LONDON (Reuters) - Prime Minister Theresa May has called on her Conservative Party to “stand together” over Brexit, days before a crunch meeting she hopes will overcome bitter rifts over how Britain should leave the European Union.
Britain’s exit from the bloc will mark its biggest trading and foreign policy shift in almost half a century. But May has struggled to unite her ministers and party — or parliament and the public — around a plan, often reluctant to spell out her approach for fear of angering one faction or another.
With the clock ticking toward a March departure date and passions running high, May needs to thrash out a deal with her ministers on a future customs arrangement with the EU. The meeting at her country residence, Chequers, on Friday is expected to run well into the evening.
It is unclear what May will present to her cabinet, but those wanting a “clean break” with the EU fear she will try to force them into a compromise on customs that will keep Britain firmly in the bloc’s sphere, as desired by some companies and several ministers.
At a cabinet meeting on Tuesday, May said she “looked forward to the full discussion which will take place at Chequers on Friday, when decisions will be taken on the future partnership the UK is seeking with the EU”.
But just hours before, May had appealed to her party at a Conservative fundraising event not to allow the scale of the Brexit challenge to “overwhelm us”.
“The stakes are high. Perhaps higher than we have ever known in our political lifetimes. We each have a choice to make,” she said at the fundraiser on Monday, according to her office.
“Will we come together and stand together as a party, as a government and as a country? ... Or will we be divided and allow the scale of the challenge, the complexity of the questions to overwhelm us?”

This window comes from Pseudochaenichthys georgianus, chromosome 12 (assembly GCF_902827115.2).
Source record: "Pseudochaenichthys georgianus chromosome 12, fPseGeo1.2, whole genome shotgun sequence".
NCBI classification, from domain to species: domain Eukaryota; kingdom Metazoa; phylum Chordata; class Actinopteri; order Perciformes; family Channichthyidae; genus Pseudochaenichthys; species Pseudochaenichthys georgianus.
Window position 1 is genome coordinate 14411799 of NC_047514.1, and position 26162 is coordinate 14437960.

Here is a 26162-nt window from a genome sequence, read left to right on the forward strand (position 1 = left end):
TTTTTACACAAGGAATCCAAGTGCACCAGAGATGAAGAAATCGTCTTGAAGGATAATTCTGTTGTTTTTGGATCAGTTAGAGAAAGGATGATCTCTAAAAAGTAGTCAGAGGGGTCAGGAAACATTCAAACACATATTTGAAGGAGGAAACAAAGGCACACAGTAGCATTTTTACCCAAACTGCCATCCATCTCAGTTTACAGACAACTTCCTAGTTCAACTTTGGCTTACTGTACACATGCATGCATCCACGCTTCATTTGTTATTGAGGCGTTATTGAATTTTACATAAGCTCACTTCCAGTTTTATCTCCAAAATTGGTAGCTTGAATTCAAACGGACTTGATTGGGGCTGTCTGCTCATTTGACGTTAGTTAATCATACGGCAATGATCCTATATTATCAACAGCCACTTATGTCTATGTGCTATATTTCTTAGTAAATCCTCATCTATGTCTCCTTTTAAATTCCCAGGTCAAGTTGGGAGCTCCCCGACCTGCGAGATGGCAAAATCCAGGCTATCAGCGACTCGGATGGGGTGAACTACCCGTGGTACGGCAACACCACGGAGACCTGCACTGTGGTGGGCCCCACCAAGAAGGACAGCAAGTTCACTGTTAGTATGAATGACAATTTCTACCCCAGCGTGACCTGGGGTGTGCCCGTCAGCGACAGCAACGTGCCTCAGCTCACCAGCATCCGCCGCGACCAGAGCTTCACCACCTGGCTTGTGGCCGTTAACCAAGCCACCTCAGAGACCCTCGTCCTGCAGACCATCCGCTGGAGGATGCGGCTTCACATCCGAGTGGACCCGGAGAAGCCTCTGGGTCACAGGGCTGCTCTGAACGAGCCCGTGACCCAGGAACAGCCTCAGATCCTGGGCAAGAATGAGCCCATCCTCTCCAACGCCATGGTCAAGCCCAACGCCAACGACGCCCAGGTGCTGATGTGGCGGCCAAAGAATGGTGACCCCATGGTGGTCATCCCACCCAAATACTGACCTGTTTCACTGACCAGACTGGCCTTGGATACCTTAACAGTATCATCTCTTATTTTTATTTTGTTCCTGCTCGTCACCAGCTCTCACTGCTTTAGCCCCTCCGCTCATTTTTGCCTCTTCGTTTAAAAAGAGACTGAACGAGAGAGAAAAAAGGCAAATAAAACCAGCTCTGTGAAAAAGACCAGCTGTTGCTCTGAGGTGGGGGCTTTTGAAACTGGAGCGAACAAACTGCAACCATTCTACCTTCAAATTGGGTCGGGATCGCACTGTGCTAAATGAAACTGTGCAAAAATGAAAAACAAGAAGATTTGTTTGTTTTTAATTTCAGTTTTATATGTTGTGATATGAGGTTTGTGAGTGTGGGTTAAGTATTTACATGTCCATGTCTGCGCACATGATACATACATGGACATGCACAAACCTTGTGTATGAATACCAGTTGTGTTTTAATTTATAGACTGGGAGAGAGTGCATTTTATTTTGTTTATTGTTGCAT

The stakes are indeed high. May is under pressure from businesses in Britain and EU officials to come up with a workable plan for Brexit, one that allows trade to continue unhindered and prevents a hard border on the island of Ireland.
Dutch Prime Minister Mark Rutte again called for urgent “clarity” on future ties at a meeting in the Netherlands on Tuesday, where May made the case for “an ambitious economic and security partnership” with the EU, her office said.
Brussels issued May a final warning last week and patience among companies “is reaching breaking point”, according to Adam Marshall, director general of the British Chambers of Commerce (BCC).
May’s finance minister, Philip Hammond, agreed that such a decision was urgent. “We need to make progress,” he told parliament.
But eurosceptics in her party are determined to keep May to her word that Britain will leave the EU’s single market, customs union and the jurisdiction of its court. They warn against any betrayal of the June 2016 referendum vote to leave the EU.
“At Chequers the prime minister must stick to her righteous cause and deliver what she has said she would do,” Conservative Brexit campaigner Jacob Rees-Mogg wrote in Britain’s best-selling tabloid newspaper, The Sun, on Tuesday.
May’s foreign minister, Boris Johnson, who also campaigned for Brexit, seemed to support the lawmaker by tweeting: “It’s vital that all MPs (members of parliament) are able to air their views on Brexit.” May’s spokesman said he did not disagree.
The British leader has so far managed to balance the competing demands in her talks to unravel more than 40 years of union, but time is running short if the two sides want to reach a deal by October to give it time to be ratified by EU members.
Her spokesman has said the government “is committed to bringing forward a solution” but has declined to comment on whether May will present a “third way” after problems were found with the first two proposals for future customs arrangements.
Former Conservative leader William Hague backed May’s message, calling on ministers to come to an agreement rather than quitting which, he said, “will show they were not fit to hold their office in the first place”.
“The big, sensible middle looks to all of them to think carefully, find agreement, and remember how far they’ve come,” he wrote in the Daily Telegraph newspaper.
Reporting by Elizabeth Piper, Editing by Catherine Evans, William Maclean